Most everyone has seen the auto-insurance TV ad where the deep-voiced man asserts, “Safe drivers save 40%.” Insurance savings notwithstanding, patients frequently ask orthopaedic surgeons when they can return to safe driving after surgery. Of course, the answer depends partly on the patient’s ability to drive safely before surgery, but most of the orthopaedic research on this topic has focused on lower extremities. In the September 16, 2020 issue of The Journal, Orfield et al. take a detailed look at the driving question after wide-awake, local-anesthetic, no-tourniquet (WALANT) surgery of the hand.
Twelve right-handed patients drove 18 miles under baseline conditions and completed various parking tasks during the first 45- to 55-minute test. The instrumented vehicle they drove obtained kinematic data automatically, and behavioral responses were recorded on video cameras. Then the same subjects completed the same driving exercise in the same vehicle—but this time after having their right hand injected with 10 mL of 1% lidocaine over the volar wrist, and another 10 mL into the carpal tunnel. To further simulate WALANT conditions, researchers applied a bulky hand dressing to each participant’s right hand. The WALANT-modeled driving test included a simulated “surprise event” that required avoidance maneuvers. Researchers analyzed before-and-after data on a variety of kinematics, including braking, acceleration, right and left turning, and proportion of time spent driving with each or both hands.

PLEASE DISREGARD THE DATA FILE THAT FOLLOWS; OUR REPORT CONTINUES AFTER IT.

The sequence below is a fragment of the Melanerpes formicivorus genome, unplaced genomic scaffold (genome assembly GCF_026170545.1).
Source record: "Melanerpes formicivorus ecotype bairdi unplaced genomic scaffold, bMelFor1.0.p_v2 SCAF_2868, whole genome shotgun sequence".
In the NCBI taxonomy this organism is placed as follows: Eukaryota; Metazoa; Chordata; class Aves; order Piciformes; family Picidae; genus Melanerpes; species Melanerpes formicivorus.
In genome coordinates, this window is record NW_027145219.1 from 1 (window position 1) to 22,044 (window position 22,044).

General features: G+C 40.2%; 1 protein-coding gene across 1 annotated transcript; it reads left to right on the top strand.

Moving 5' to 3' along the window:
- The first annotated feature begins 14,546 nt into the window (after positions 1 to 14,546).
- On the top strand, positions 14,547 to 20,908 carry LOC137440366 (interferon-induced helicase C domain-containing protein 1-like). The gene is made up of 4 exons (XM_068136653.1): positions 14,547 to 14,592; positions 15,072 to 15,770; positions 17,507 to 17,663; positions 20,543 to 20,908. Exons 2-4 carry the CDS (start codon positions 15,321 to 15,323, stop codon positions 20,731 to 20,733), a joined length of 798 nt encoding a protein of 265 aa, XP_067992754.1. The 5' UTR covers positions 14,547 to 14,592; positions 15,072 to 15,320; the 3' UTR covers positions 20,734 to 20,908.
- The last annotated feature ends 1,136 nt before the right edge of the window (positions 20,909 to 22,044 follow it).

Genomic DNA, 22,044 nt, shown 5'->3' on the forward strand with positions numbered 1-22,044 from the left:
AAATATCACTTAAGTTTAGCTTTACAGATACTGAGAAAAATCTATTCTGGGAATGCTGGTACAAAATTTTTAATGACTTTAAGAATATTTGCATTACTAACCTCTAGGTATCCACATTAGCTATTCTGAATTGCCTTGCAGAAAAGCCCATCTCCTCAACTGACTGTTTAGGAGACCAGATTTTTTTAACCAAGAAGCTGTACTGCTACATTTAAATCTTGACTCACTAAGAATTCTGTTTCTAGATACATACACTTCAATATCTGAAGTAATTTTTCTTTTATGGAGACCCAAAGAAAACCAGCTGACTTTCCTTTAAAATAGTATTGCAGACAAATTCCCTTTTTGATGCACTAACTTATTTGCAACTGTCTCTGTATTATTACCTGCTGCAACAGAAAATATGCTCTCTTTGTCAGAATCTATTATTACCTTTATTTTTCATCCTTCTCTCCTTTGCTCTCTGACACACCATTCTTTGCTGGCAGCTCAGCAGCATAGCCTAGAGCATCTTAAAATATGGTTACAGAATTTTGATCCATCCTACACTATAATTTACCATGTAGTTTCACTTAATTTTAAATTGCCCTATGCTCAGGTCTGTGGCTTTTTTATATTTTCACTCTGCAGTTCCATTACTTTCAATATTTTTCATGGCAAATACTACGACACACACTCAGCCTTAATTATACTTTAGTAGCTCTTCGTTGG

Overall, Orfield et al. found no evidence of a negative impact on driving fitness in the simulated WALANT state. In fact, the subjects braked harder and steered more smoothly in the WALANT-modeled state, an indication that they perceived they might be impaired. Not surprisingly, participants in the WALANT-modeled state spent decreased time using both hands (from 72% to 62%), while left-hand-only driving increased from 2% to 16% of the time. All participants reported that they felt safe to drive with a numb, bandaged right hand.
These noninferiority findings suggests that WALANT patients are no worse off with immediate driving after the surgical procedure than they were beforehand. The authors are quick to point out that these findings should not be generalized beyond right-handed people driving a passenger car with an automatic transmission in the United States. Still, this study gives us some evidence-based data to better inform patients undergoing common hand procedures now frequently performed under WALANT conditions, such as trigger-finger and carpal-tunnel release. However, we can’t guarantee they will save on their auto insurance.
Click here to view a 3-minute “Author Insight” video with study co-author Peter J. Apel, MD, PhD.
Matthew R. Schmitz, MD
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